How's that for typing a bunch of stuff that in the end, doesn't really matter? tongue.png

post #15 of 51

I would put forward the argument that "Game Improvement" clubs do not necessarily "improve" one's game.  I played X22s throughout 2009, and despite hitting the long irons reasonably well for a 28HC, I couldn't really get on with the short irons.  "Game Improvement" clubs and I never broke 100.

 

Yet this year I finally broke 100 after switching to i15s (mostly because I preferred the appearance of the smaller clubhead).  Ok, i15s aren't exactly in the same league as something like the fg59s for example, but I think some people automatically think that "Game Improvement" will have them shooting lower scores.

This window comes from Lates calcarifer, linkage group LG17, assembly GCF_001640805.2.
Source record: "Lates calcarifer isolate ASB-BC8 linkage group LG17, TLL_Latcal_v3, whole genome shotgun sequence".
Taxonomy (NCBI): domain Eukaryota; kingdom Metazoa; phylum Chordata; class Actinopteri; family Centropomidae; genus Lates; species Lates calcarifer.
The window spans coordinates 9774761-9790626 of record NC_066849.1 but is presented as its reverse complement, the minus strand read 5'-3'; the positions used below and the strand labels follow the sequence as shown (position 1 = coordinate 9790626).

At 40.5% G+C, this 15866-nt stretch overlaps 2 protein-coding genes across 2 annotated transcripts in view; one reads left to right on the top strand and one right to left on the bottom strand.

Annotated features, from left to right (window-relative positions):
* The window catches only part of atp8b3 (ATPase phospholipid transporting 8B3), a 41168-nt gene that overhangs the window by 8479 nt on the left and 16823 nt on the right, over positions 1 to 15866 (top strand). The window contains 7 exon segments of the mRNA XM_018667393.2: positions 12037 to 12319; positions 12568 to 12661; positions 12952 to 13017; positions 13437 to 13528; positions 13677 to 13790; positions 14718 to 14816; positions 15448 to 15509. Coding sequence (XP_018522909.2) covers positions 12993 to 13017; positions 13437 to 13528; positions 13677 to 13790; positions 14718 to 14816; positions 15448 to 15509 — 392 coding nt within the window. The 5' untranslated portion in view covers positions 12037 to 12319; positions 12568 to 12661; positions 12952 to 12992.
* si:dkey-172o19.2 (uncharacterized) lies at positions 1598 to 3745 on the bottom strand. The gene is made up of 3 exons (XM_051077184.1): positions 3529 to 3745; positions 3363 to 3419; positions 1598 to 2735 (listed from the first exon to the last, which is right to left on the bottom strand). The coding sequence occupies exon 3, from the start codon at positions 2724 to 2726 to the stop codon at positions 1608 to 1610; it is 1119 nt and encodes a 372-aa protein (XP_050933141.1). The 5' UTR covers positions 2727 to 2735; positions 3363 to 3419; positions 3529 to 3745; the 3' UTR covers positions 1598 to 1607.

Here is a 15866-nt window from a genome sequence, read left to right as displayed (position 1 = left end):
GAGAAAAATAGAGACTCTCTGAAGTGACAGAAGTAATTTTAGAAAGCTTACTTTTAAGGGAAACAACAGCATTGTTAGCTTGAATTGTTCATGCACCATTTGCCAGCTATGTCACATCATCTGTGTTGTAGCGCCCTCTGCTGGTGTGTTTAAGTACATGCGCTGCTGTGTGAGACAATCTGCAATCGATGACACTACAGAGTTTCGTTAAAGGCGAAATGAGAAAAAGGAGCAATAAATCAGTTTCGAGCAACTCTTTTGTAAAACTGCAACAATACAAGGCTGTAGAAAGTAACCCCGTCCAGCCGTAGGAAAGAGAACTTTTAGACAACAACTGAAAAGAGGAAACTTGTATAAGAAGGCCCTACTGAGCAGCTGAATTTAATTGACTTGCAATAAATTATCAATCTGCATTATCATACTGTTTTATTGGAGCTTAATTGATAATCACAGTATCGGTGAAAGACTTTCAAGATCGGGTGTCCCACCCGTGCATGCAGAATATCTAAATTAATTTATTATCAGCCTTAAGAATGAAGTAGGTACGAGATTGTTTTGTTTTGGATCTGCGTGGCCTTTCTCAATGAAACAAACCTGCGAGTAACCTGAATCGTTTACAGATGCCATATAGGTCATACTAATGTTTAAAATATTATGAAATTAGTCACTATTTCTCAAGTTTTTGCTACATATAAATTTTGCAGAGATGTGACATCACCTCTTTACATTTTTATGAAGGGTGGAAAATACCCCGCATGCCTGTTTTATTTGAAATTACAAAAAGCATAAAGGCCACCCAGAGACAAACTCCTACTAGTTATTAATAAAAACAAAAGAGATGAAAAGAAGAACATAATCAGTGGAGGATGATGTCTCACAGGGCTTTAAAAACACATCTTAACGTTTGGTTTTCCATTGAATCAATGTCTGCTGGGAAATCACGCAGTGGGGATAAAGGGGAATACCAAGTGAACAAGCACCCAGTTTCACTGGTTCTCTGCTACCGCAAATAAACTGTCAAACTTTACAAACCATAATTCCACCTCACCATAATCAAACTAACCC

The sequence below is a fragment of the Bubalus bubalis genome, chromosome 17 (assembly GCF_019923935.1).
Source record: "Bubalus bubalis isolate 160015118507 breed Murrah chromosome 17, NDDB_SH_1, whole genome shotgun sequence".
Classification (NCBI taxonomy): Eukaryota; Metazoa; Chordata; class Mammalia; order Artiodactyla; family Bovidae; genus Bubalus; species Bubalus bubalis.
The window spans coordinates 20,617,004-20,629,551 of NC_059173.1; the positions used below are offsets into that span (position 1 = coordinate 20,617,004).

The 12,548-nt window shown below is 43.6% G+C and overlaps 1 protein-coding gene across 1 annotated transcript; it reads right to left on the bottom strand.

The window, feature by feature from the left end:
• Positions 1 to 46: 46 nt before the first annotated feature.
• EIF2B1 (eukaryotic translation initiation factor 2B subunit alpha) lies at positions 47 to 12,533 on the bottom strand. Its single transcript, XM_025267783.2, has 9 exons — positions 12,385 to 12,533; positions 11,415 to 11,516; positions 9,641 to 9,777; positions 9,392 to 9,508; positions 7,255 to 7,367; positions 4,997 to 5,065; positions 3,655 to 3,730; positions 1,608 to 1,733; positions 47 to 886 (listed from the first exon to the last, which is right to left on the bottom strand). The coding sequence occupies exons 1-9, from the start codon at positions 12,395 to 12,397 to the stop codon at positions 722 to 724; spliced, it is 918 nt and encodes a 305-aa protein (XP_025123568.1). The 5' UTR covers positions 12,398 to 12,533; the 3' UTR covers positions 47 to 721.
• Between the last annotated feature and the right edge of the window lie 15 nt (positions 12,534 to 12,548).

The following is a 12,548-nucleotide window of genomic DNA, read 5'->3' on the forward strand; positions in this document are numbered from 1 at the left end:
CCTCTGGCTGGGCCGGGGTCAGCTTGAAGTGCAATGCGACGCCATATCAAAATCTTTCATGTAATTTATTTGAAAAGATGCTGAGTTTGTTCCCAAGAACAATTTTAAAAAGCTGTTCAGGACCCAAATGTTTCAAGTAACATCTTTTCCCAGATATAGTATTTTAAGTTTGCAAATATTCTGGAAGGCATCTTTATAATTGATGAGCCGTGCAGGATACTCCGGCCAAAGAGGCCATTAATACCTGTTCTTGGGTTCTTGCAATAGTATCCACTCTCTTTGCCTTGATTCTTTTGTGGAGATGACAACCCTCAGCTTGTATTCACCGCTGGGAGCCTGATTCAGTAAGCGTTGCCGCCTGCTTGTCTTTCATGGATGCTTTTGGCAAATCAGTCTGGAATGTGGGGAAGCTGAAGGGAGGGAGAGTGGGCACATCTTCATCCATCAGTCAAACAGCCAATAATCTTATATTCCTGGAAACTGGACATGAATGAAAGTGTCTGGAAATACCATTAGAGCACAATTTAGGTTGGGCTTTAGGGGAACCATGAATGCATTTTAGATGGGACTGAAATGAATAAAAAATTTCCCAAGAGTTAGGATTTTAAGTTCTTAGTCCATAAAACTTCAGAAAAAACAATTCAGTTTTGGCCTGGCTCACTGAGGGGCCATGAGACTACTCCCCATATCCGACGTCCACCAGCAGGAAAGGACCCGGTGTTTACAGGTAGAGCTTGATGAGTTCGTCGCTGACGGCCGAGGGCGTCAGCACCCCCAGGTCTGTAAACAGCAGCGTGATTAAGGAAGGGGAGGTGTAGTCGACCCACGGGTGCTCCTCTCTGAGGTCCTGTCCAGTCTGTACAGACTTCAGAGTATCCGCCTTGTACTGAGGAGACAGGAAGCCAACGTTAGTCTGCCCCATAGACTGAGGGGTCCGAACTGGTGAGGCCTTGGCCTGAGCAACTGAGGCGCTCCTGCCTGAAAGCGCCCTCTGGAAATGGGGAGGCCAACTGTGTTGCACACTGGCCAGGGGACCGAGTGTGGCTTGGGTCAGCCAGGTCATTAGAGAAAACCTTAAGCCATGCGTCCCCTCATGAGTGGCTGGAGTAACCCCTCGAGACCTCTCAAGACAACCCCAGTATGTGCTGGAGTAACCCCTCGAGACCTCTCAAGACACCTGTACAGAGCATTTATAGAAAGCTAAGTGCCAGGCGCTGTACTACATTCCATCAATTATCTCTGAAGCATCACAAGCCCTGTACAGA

post #16 of 51

I don't like SGI and some GI irons because of the large soles. I had some before my current set and I couldn't play the shots I wanted from certain lies. 

post #17 of 51
I like the threads where people think "players" irons are only for tournament golfers.  My "players" irons help keep my swing honed for when I hit other clubs.  I used to have super off-set game improvement irons and I was MONEY with them.  I never missed.  However, it became nearly impossible to hit my driver and other woods.  Since I have switched to players irons, my scores have stayed about the same, but I now have 100% confidence in my ability to rip a driver right down the middle of the fairway.  I think that's something to think about..
post #18 of 51

Good thread a lot of different opinions. Very interesting read. I use X-20's because I was told when buying them they were a good GI club that I could grow with. I love the look of blades but went with what would help me perform on the course.